He asked if I exercise, and I didn’t know what to say. I lead a pretty active life, and I move a lot through the course of each day. I could see myself walking and moving a lot at work, walking across parking lots, and making extra effort to incorporate exercise into my daily life, but I couldn’t just come up with a simple “yes” or “no”. I had to think about whether or not I was going for walks. I eventually answered “Not regularly,” and he said, “No” and wrote that down. He said he wanted to see me exercising on a regular basis, nothing really heavy, just maybe going for a brisk walk with a friend several times a week. I saw a friend of mine and me walking along a road near my home, but I didn’t know when that would or could happen, as I work such long hours during the week. Dr. X appeared a little exasperated with me, as though he thought I wasn’t being fully cooperative.

He asked me if there was anything I do that relaxes me, but I was having a hard time processing at that point. I couldn’t think of anything — I was drawing a blank. I told him I draw and I write, and he recommended I draw 15 minutes a day. I couldn’t figure out how to explain that when I draw, I get very absorbed in my work, and I lose track of time, but there was no time for me to figure out how to say that. He also recommended that I exercise regularly, go for a brisk walk with a friend on a regular basis. Again, there was no time for me to respond in a way I felt was adequate.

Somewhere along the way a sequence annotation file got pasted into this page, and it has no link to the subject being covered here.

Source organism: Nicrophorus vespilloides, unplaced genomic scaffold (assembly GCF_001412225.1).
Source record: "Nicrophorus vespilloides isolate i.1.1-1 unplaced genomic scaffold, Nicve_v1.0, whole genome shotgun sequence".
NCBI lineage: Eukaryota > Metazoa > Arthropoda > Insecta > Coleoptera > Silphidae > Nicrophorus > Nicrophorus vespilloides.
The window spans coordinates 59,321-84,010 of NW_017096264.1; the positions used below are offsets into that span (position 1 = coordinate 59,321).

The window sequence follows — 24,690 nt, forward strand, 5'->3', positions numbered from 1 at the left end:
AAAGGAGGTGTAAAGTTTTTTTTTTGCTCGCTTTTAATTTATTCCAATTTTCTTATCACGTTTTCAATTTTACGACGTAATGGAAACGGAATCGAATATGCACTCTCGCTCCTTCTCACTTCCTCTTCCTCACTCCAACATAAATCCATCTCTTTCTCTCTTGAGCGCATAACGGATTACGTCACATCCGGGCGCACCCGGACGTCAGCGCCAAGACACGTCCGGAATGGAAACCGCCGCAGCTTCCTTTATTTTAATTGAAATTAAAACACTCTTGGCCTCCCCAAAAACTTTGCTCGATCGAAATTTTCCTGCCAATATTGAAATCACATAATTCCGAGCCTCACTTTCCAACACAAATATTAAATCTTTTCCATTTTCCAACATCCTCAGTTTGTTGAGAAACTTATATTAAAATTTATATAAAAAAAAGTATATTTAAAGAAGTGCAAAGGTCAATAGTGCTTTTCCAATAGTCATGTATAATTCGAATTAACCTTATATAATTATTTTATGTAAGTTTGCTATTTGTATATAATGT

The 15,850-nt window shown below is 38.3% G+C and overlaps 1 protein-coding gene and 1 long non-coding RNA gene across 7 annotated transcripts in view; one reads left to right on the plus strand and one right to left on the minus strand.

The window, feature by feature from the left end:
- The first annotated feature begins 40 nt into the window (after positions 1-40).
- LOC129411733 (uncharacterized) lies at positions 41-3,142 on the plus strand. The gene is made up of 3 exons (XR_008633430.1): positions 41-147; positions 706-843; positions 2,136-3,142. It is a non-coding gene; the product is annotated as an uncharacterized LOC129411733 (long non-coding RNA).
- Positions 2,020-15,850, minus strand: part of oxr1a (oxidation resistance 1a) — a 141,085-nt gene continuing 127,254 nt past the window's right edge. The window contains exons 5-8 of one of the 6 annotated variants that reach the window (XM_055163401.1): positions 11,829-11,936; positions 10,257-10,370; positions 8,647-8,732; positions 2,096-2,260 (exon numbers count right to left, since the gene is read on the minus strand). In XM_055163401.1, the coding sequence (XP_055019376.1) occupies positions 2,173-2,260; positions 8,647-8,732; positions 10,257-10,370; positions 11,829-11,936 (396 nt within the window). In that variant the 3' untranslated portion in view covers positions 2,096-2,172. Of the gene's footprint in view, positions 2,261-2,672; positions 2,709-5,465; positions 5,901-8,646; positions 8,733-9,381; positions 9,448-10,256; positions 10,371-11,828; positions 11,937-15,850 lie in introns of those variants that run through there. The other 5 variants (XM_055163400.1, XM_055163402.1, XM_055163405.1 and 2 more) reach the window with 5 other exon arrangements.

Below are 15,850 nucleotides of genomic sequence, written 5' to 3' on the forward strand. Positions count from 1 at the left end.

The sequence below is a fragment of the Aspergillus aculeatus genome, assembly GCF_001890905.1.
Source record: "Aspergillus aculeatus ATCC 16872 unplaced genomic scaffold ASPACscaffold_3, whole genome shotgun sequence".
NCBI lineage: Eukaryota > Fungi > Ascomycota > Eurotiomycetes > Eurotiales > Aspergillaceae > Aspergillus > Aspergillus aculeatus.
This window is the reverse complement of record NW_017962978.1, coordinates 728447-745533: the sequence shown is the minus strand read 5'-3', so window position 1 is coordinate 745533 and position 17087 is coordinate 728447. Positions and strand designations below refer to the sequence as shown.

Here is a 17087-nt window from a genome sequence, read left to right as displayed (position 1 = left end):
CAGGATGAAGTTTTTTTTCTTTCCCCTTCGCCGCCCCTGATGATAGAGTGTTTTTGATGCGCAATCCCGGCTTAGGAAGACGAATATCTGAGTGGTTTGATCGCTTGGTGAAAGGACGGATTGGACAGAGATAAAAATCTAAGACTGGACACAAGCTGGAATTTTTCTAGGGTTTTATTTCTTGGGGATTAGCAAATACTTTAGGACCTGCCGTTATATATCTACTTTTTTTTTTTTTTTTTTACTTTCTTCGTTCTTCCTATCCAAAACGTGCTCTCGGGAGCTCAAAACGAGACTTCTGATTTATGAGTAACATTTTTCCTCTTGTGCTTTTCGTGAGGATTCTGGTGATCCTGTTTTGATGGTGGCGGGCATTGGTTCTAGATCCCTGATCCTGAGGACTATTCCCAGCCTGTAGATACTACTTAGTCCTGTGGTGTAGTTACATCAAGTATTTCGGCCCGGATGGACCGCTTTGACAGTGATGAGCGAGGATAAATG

I told him I was going to see another doctor for a neuropsychological exam, and he said he would like to know the results of that. I told him I would keep him apprised.

He said he wanted to see me again in 7 weeks, to see how I was doing.

I made an appointment with his receptionist. I had a hard time thinking through my schedule at the end of August, beginning of September, and she was not very patient with me. She acted like I was pretending to be “slow”.

Basically, I felt completely humiliated and treated like I was a liar who was seeing him under false pretenses — as though I had been an addict showing drug-seeking behavior. I left in a daze, and I went to the nearest bathroom, locked the door tightly, crouched down in a fetal position, and cried… and cried again in the car before I drove to run an errand. And felt like crap for the rest of the day. I did collect myself and manage to get on with my day, but the flow of my day was completely disrupted, as was my weekend. It was too disruptive for words, and I in retrospect, I really resent the implications that I think were in play.

Sometimes, it just sucks when nobody can tell you’ve got issues… and they treat you like a criminal, just because you’re trying to get some answers (and they apparently can’t help you, but don’t want to say so).

It also sucks to have processing difficulties that might be making things look worse — or better — than they are, and that keep you from being able to ask for help.

A few thoughts on light and enlightenment

Over at my Tough Boy Initiative I read the following about research on sensitivities after TBI